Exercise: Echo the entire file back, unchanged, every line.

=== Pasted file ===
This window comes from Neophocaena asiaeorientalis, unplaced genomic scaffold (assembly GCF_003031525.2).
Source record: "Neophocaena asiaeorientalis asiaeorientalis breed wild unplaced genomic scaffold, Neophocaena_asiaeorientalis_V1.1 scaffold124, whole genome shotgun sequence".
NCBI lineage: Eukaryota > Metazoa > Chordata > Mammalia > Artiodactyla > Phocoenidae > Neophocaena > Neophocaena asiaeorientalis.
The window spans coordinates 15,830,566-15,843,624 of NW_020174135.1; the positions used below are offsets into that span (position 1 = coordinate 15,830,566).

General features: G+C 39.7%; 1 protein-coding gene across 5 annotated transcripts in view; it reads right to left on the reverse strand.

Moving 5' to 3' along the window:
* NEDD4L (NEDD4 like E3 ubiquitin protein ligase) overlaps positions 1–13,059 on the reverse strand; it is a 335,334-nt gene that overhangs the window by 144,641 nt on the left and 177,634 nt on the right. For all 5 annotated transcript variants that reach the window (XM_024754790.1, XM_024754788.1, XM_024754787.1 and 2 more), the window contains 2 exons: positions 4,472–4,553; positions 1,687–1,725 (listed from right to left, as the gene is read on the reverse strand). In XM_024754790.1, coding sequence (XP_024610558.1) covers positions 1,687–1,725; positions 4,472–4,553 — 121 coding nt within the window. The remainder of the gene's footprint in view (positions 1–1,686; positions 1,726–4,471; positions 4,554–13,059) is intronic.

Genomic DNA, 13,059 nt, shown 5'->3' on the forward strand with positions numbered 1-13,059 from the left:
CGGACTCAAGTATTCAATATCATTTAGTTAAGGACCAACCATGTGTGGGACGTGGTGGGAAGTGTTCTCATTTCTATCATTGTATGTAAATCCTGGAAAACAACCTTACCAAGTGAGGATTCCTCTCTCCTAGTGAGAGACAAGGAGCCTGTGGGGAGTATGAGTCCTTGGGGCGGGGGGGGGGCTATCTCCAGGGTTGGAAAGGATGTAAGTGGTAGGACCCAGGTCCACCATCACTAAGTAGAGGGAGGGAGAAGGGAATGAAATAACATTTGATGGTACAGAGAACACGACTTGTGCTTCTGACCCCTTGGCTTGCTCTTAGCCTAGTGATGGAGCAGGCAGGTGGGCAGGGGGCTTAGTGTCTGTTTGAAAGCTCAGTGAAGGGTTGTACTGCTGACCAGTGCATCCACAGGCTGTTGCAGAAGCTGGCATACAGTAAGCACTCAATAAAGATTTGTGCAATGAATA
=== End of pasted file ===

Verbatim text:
This window comes from Neophocaena asiaeorientalis, unplaced genomic scaffold (assembly GCF_003031525.2).
Source record: "Neophocaena asiaeorientalis asiaeorientalis breed wild unplaced genomic scaffold, Neophocaena_asiaeorientalis_V1.1 scaffold124, whole genome shotgun sequence".
NCBI lineage: Eukaryota > Metazoa > Chordata > Mammalia > Artiodactyla > Phocoenidae > Neophocaena > Neophocaena asiaeorientalis.
The window spans coordinates 15,830,566-15,843,624 of NW_020174135.1; the positions used below are offsets into that span (position 1 = coordinate 15,830,566).

General features: G+C 39.7%; 1 protein-coding gene across 5 annotated transcripts in view; it reads right to left on the reverse strand.

Moving 5' to 3' along the window:
* NEDD4L (NEDD4 like E3 ubiquitin protein ligase) overlaps positions 1–13,059 on the reverse strand; it is a 335,334-nt gene that overhangs the window by 144,641 nt on the left and 177,634 nt on the right. For all 5 annotated transcript variants that reach the window (XM_024754790.1, XM_024754788.1, XM_024754787.1 and 2 more), the window contains 2 exons: positions 4,472–4,553; positions 1,687–1,725 (listed from right to left, as the gene is read on the reverse strand). In XM_024754790.1, coding sequence (XP_024610558.1) covers positions 1,687–1,725; positions 4,472–4,553 — 121 coding nt within the window. The remainder of the gene's footprint in view (positions 1–1,686; positions 1,726–4,471; positions 4,554–13,059) is intronic.

Genomic DNA, 13,059 nt, shown 5'->3' on the forward strand with positions numbered 1-13,059 from the left:
CGGACTCAAGTATTCAATATCATTTAGTTAAGGACCAACCATGTGTGGGACGTGGTGGGAAGTGTTCTCATTTCTATCATTGTATGTAAATCCTGGAAAACAACCTTACCAAGTGAGGATTCCTCTCTCCTAGTGAGAGACAAGGAGCCTGTGGGGAGTATGAGTCCTTGGGGCGGGGGGGGGGCTATCTCCAGGGTTGGAAAGGATGTAAGTGGTAGGACCCAGGTCCACCATCACTAAGTAGAGGGAGGGAGAAGGGAATGAAATAACATTTGATGGTACAGAGAACACGACTTGTGCTTCTGACCCCTTGGCTTGCTCTTAGCCTAGTGATGGAGCAGGCAGGTGGGCAGGGGGCTTAGTGTCTGTTTGAAAGCTCAGTGAAGGGTTGTACTGCTGACCAGTGCATCCACAGGCTGTTGCAGAAGCTGGCATACAGTAAGCACTCAATAAAGATTTGTGCAATGAATA